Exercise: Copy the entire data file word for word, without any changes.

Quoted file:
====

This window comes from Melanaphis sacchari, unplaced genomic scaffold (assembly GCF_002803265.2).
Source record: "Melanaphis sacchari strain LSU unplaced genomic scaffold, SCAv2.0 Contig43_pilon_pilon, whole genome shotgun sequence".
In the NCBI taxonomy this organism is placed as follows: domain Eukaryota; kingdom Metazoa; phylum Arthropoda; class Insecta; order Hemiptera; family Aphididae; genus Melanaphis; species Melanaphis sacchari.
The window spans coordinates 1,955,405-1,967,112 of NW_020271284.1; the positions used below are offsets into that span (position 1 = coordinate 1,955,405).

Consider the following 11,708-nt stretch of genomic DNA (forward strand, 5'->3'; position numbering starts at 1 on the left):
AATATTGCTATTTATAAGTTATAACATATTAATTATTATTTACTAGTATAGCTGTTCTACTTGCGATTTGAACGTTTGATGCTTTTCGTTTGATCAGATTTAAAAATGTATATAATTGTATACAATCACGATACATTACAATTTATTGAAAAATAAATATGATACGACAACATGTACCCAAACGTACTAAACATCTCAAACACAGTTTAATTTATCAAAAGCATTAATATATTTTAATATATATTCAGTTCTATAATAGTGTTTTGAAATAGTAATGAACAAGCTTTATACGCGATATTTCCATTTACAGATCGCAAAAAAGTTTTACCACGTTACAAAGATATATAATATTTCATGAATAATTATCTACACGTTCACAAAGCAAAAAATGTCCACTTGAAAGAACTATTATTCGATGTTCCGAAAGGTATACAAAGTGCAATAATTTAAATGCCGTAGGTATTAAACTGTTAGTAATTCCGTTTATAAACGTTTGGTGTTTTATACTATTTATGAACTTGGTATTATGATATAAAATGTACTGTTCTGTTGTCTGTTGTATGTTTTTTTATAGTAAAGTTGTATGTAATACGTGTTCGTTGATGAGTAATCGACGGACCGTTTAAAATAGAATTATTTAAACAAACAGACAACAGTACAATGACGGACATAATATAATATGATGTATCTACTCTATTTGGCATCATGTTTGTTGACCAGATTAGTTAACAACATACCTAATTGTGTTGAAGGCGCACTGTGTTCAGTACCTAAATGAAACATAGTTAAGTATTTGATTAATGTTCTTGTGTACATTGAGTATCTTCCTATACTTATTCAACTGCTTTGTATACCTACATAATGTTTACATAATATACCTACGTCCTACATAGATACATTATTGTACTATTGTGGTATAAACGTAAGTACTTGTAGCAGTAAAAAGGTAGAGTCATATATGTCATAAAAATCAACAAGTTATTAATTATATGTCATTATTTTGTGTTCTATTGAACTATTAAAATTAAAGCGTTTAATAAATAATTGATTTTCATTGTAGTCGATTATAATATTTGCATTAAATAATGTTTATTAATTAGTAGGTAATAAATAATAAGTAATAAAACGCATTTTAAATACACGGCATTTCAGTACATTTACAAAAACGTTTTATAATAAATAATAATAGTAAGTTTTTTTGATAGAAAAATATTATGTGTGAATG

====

This window comes from Melanaphis sacchari, unplaced genomic scaffold (assembly GCF_002803265.2).
Source record: "Melanaphis sacchari strain LSU unplaced genomic scaffold, SCAv2.0 Contig43_pilon_pilon, whole genome shotgun sequence".
In the NCBI taxonomy this organism is placed as follows: domain Eukaryota; kingdom Metazoa; phylum Arthropoda; class Insecta; order Hemiptera; family Aphididae; genus Melanaphis; species Melanaphis sacchari.
The window spans coordinates 1,955,405-1,967,112 of NW_020271284.1; the positions used below are offsets into that span (position 1 = coordinate 1,955,405).

Consider the following 11,708-nt stretch of genomic DNA (forward strand, 5'->3'; position numbering starts at 1 on the left):
AATATTGCTATTTATAAGTTATAACATATTAATTATTATTTACTAGTATAGCTGTTCTACTTGCGATTTGAACGTTTGATGCTTTTCGTTTGATCAGATTTAAAAATGTATATAATTGTATACAATCACGATACATTACAATTTATTGAAAAATAAATATGATACGACAACATGTACCCAAACGTACTAAACATCTCAAACACAGTTTAATTTATCAAAAGCATTAATATATTTTAATATATATTCAGTTCTATAATAGTGTTTTGAAATAGTAATGAACAAGCTTTATACGCGATATTTCCATTTACAGATCGCAAAAAAGTTTTACCACGTTACAAAGATATATAATATTTCATGAATAATTATCTACACGTTCACAAAGCAAAAAATGTCCACTTGAAAGAACTATTATTCGATGTTCCGAAAGGTATACAAAGTGCAATAATTTAAATGCCGTAGGTATTAAACTGTTAGTAATTCCGTTTATAAACGTTTGGTGTTTTATACTATTTATGAACTTGGTATTATGATATAAAATGTACTGTTCTGTTGTCTGTTGTATGTTTTTTTATAGTAAAGTTGTATGTAATACGTGTTCGTTGATGAGTAATCGACGGACCGTTTAAAATAGAATTATTTAAACAAACAGACAACAGTACAATGACGGACATAATATAATATGATGTATCTACTCTATTTGGCATCATGTTTGTTGACCAGATTAGTTAACAACATACCTAATTGTGTTGAAGGCGCACTGTGTTCAGTACCTAAATGAAACATAGTTAAGTATTTGATTAATGTTCTTGTGTACATTGAGTATCTTCCTATACTTATTCAACTGCTTTGTATACCTACATAATGTTTACATAATATACCTACGTCCTACATAGATACATTATTGTACTATTGTGGTATAAACGTAAGTACTTGTAGCAGTAAAAAGGTAGAGTCATATATGTCATAAAAATCAACAAGTTATTAATTATATGTCATTATTTTGTGTTCTATTGAACTATTAAAATTAAAGCGTTTAATAAATAATTGATTTTCATTGTAGTCGATTATAATATTTGCATTAAATAATGTTTATTAATTAGTAGGTAATAAATAATAAGTAATAAAACGCATTTTAAATACACGGCATTTCAGTACATTTACAAAAACGTTTTATAATAAATAATAATAGTAAGTTTTTTTGATAGAAAAATATTATGTGTGAATG